Totally cool answer! Since we're almost to Halloween, what's your favorite Halloween tradition?

Cider mills, haunted houses, checking out yard haunts, decorating my loft like crazy. Actually, I keep some Halloween stuff up all year. I wanna get back to having a house party again; I miss doing those.

What's happening at the Chiller Drive-In for Halloween this year?

biggest event I have is my Devils' Night Bash at the Dearborn Marriott on October 30th. Only $5 to get in. 'Bout 1,000 people. And I'm the DJ for it!! Ha! Then, the next day, on Halloween, I'm gonna marry a bunch of people as the Wolfman at the Erebus Haunted Attraction right here in Pontiac, MI.

That sounds great, and what a cool Halloween memory for all those folks! Thank you so much for talking to us!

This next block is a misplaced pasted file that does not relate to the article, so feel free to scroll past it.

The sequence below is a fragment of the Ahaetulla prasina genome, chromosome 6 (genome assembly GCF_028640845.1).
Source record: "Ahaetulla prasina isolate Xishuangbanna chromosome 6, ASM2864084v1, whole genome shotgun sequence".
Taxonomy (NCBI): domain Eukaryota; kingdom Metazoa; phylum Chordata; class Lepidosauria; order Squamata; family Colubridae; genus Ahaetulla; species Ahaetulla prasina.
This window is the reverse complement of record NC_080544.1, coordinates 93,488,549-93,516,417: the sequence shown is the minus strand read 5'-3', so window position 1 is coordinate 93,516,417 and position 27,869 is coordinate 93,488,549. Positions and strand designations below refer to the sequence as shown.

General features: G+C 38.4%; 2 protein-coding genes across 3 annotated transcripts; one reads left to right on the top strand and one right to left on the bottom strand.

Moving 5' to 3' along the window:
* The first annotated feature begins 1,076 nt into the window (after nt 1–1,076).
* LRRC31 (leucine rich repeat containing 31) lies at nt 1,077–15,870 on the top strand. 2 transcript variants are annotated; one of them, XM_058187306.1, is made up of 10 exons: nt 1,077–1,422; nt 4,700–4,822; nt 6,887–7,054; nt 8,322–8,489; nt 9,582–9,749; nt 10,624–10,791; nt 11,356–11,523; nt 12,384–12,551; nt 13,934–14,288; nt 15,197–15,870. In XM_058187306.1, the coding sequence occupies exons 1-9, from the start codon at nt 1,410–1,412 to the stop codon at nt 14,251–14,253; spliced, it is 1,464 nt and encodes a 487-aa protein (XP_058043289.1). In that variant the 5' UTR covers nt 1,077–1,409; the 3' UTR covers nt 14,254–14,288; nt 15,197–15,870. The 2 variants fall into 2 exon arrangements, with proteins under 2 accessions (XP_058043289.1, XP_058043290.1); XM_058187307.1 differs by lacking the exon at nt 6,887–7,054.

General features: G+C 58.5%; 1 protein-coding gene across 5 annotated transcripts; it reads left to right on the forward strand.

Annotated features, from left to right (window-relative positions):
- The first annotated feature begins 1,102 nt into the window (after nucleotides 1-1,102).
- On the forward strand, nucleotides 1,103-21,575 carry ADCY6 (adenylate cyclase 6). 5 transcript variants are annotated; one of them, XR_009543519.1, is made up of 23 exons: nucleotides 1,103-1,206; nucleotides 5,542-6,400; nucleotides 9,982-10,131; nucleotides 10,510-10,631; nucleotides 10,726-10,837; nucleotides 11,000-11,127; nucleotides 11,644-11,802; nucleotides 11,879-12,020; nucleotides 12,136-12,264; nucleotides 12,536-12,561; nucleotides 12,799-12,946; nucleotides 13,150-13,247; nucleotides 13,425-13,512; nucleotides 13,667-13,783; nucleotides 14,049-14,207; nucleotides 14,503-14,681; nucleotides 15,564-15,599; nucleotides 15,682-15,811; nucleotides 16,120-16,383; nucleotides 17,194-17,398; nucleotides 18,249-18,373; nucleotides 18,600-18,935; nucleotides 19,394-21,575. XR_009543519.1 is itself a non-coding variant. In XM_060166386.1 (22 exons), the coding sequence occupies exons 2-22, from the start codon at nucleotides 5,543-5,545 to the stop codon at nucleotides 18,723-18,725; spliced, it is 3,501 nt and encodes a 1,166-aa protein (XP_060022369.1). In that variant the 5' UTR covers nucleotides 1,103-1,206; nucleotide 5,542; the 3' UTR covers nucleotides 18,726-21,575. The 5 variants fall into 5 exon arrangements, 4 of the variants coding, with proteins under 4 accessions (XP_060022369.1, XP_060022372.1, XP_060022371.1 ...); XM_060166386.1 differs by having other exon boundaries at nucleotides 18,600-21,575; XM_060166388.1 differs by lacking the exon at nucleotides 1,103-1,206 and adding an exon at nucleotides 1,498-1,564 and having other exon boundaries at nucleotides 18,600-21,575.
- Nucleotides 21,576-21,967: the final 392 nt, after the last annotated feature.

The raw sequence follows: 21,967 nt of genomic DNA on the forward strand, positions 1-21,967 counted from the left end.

Thanks very much for talking to me! Hope everyone has an awesome Halloween. And as we say here in Hauntington Heights, "Stay Creepy!"

Wow! Wolfman Mac is gonna have a fantastically awesome time this year, and if you wanna see some of his cool stuff, contact him, and join his Facebook page, check out his Chiller Drive-In website by clicking our post title link at the top of this post. He was totally groovy to talk to, and here's hoping you have an absolutely groovy-ghouly Halloween this year!

See you soon on The MonsterGrrls' Thir13en For Halloween, and dudes, the Day is almost here! OWW-WOOOOOO!!!

Love to all our Fang Club,
Harriet Von Lupin

Wednesday, October 27, 2010